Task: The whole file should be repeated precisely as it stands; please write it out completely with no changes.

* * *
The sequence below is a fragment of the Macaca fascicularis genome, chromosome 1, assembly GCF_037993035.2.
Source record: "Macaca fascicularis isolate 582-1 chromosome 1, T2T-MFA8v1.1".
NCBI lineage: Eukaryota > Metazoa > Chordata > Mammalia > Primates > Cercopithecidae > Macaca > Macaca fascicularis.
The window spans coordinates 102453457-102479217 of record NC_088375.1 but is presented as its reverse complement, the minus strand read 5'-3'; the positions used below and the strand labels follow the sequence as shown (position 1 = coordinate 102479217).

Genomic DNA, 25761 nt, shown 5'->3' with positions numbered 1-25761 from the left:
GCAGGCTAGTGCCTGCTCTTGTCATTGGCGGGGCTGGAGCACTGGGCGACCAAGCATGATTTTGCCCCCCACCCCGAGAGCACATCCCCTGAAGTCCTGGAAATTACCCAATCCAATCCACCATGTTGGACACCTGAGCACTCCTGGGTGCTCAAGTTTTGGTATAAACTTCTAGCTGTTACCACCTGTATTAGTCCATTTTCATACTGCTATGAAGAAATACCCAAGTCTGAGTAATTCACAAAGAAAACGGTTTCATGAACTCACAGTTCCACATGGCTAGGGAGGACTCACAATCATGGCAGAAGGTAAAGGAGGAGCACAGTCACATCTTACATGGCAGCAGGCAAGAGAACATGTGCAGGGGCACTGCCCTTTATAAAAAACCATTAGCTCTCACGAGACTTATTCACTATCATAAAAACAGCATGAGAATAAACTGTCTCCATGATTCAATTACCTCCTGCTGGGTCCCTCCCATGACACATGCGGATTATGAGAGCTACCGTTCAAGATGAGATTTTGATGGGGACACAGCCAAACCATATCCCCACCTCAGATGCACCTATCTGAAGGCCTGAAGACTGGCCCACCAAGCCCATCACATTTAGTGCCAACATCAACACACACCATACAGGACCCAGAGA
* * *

The sequence below is a fragment of the Macaca fascicularis genome, chromosome 1, assembly GCF_037993035.2.
Source record: "Macaca fascicularis isolate 582-1 chromosome 1, T2T-MFA8v1.1".
NCBI lineage: Eukaryota > Metazoa > Chordata > Mammalia > Primates > Cercopithecidae > Macaca > Macaca fascicularis.
The window spans coordinates 102453457-102479217 of record NC_088375.1 but is presented as its reverse complement, the minus strand read 5'-3'; the positions used below and the strand labels follow the sequence as shown (position 1 = coordinate 102479217).

Genomic DNA, 25761 nt, shown 5'->3' with positions numbered 1-25761 from the left:
GCAGGCTAGTGCCTGCTCTTGTCATTGGCGGGGCTGGAGCACTGGGCGACCAAGCATGATTTTGCCCCCCACCCCGAGAGCACATCCCCTGAAGTCCTGGAAATTACCCAATCCAATCCACCATGTTGGACACCTGAGCACTCCTGGGTGCTCAAGTTTTGGTATAAACTTCTAGCTGTTACCACCTGTATTAGTCCATTTTCATACTGCTATGAAGAAATACCCAAGTCTGAGTAATTCACAAAGAAAACGGTTTCATGAACTCACAGTTCCACATGGCTAGGGAGGACTCACAATCATGGCAGAAGGTAAAGGAGGAGCACAGTCACATCTTACATGGCAGCAGGCAAGAGAACATGTGCAGGGGCACTGCCCTTTATAAAAAACCATTAGCTCTCACGAGACTTATTCACTATCATAAAAACAGCATGAGAATAAACTGTCTCCATGATTCAATTACCTCCTGCTGGGTCCCTCCCATGACACATGCGGATTATGAGAGCTACCGTTCAAGATGAGATTTTGATGGGGACACAGCCAAACCATATCCCCACCTCAGATGCACCTATCTGAAGGCCTGAAGACTGGCCCACCAAGCCCATCACATTTAGTGCCAACATCAACACACACCATACAGGACCCAGAGA